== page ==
Itinerant Feminist: A Conversation with Jennifer Baumgardner

Starting as an intern at Ms. magazine in 1993, Jennifer Baumgardner became the youngest editor in the magazine's history in 1997. She left in 1998, working since as a prolific activist, filmmaker, public speaker, writer, and apologist for intergenerational feminism. With Amy Richards, Baumgardner has co-authored Manifesta: Young Women, Feminism, and the Future (FSG, 2000) and its companion field guide, Grassroots: A Field Guide for Feminist Activism (FSG, 2005). She has also authored Look Both Ways: Bisexual Politics (FSG, 2007), Abortion & Life (Akashic, 2008), and the collection of essays and interviews, F 'em! Goo Goo, Gaga, and Some Thoughts on Balls (Seal 2011); cofounded the feminist lecture bureau, Soapbox; and created documentary films about abortion and rape. From 2008 to 2012, she was Writer-in-Residence at The New School, where she taught nonfiction.

In 2013, Baumgardner was appointed Executive Director and Publisher of Feminist Press. She left that position in June of 2017. Our conversation took place in Mah-Ze-Dahr Bakery in Greenwich Village on July 9, 2017.


You started your career as an intern at Ms. What led you there?

If you lived in Fargo in the 1980s, Ms. was the feminist thing. It wasn't like there were a million iterations of feminism around. Ms. is what you used to label yourself a feminist. My mom and the few of her friends who were feminist all read Ms. I thought of it as a really important brand, a way to "brand" myself. I really connected to it as an institution.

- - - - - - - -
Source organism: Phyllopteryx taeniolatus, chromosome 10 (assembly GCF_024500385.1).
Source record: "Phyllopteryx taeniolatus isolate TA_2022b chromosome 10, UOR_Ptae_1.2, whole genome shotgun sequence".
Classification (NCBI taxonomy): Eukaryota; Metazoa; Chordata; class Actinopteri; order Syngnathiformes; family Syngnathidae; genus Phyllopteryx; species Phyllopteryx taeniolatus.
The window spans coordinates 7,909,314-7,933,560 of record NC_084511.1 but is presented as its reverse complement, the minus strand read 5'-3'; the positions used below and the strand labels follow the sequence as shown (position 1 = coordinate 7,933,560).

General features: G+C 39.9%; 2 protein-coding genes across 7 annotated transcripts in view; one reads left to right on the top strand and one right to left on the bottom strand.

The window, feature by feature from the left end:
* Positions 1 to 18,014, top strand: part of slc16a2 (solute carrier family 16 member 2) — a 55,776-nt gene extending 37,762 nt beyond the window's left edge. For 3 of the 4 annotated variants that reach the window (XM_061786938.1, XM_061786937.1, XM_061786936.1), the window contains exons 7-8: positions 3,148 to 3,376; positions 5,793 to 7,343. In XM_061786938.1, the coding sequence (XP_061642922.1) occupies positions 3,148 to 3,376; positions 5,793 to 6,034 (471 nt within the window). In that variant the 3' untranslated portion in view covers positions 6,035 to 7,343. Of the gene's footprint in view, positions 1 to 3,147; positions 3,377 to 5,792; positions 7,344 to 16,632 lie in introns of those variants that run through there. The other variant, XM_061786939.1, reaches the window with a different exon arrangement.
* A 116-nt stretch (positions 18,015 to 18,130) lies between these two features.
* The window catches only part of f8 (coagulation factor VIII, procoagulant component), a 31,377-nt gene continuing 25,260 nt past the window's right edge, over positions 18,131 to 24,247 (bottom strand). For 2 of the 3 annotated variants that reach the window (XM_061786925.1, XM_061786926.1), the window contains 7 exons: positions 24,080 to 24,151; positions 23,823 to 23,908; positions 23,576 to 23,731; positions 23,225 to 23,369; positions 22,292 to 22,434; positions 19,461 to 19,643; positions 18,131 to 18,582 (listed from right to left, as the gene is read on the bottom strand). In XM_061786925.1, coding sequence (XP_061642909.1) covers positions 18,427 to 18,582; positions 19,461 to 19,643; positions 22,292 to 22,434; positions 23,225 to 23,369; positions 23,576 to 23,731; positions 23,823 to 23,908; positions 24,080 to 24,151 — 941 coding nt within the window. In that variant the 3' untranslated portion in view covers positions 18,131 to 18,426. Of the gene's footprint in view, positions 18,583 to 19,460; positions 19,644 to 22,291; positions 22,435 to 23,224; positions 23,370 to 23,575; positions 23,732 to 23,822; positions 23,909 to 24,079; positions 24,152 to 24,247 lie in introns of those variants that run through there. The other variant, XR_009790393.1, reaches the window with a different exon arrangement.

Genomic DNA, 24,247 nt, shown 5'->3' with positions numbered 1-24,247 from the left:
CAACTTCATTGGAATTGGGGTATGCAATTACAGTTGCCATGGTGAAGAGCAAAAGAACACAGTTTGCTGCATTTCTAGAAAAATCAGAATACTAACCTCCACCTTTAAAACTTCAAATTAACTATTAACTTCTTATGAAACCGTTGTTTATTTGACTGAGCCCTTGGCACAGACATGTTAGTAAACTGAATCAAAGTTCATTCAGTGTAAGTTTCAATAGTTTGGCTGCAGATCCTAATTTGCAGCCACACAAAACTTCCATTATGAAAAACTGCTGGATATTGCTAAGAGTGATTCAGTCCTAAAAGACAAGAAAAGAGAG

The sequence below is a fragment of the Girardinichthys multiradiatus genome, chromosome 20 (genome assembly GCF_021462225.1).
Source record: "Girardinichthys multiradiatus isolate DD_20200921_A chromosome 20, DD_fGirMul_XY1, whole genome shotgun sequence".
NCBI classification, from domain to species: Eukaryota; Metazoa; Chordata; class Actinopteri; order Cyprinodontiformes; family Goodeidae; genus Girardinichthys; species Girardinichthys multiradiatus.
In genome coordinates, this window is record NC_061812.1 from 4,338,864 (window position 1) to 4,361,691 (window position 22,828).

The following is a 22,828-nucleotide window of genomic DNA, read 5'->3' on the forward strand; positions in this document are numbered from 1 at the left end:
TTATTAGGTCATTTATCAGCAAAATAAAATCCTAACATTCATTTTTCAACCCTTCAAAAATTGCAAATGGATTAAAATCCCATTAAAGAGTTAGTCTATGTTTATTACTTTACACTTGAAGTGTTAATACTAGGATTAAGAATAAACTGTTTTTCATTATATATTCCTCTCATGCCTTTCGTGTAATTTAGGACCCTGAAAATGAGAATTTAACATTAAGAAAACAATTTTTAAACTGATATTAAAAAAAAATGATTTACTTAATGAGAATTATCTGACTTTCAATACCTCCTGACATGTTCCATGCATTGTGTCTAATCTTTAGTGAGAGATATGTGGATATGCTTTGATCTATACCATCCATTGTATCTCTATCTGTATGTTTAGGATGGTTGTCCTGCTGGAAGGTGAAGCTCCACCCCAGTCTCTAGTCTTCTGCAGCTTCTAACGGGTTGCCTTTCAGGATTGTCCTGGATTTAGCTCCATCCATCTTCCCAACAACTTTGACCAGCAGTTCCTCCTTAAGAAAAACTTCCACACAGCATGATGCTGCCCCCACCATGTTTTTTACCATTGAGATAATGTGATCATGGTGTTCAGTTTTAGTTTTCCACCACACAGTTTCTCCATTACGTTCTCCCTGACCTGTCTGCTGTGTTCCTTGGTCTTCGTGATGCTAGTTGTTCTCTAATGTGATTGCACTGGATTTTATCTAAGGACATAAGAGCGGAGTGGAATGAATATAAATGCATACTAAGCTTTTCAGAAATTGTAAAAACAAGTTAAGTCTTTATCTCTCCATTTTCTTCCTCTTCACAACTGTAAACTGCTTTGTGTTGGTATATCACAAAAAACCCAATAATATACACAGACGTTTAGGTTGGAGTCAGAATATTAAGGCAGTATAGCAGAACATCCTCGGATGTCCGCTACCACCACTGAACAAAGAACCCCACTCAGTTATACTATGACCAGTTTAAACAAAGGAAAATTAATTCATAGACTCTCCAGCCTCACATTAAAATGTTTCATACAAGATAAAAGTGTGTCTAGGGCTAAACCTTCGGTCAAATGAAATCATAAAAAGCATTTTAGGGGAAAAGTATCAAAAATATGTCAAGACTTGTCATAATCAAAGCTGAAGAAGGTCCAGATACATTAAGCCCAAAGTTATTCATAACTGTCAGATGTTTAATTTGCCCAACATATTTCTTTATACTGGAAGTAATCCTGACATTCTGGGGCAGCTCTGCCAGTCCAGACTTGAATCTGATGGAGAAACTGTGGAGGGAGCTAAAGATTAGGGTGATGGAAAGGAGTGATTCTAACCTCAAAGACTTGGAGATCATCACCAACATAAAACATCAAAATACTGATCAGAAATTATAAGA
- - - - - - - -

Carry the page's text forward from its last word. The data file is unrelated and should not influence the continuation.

When I got that internship and met Marcia Gillespie, Robin Morgan, Barbara Findlen, and Gayle Kirshenbaum, they had just been names on a masthead to me. They were stars. I couldn't believe that they were real people who I took messages for and saw every day. It felt like having the Rolling Stones as your employers.

Why did you leave Ms.?

I find that I have an amount of time that I'm supposed to be somewhere. When I'm behind a project, I get really intense about it. But when it's over, I start to get irritated and oppressed by it. I hit that point with Ms. I'd grown as much as I could therenot that I couldn't be promoted, but that I'd started to chafe.

Part of me thought that Ms. was better than everything that was mainstream. But there was also fear that maybe it was less good, and maybe I could only exist in this worldthis teeny, Eden-built-by-Eves world. I wanted to see if I could write in any place I set my mind to. It was important for my self-esteem and identity to find out that I could be comfortable in more radical leftist places like Dissent and The Nation magazine and also at mainstream fashion magazines, like Vogue.

They say you're always reenacting your biography in different ways. I think the thing I'm always reenacting is the desire to be comfortable in different spaces. I want to have my foot in urban life, but I'm also still very connected to North Dakota. I would never want to lose that part of my identity. The same with being a mom and also being a working person, and having had an abortion but also having had children. I need to feel like I can be okay wherever I'm sitting.

In Manifesta (2000), you describe taking on the "dutiful daughter complex" that women born into a world of feminist advances often feel toward the previous generation of women. In what ways do you consider yourself a dutiful daughter?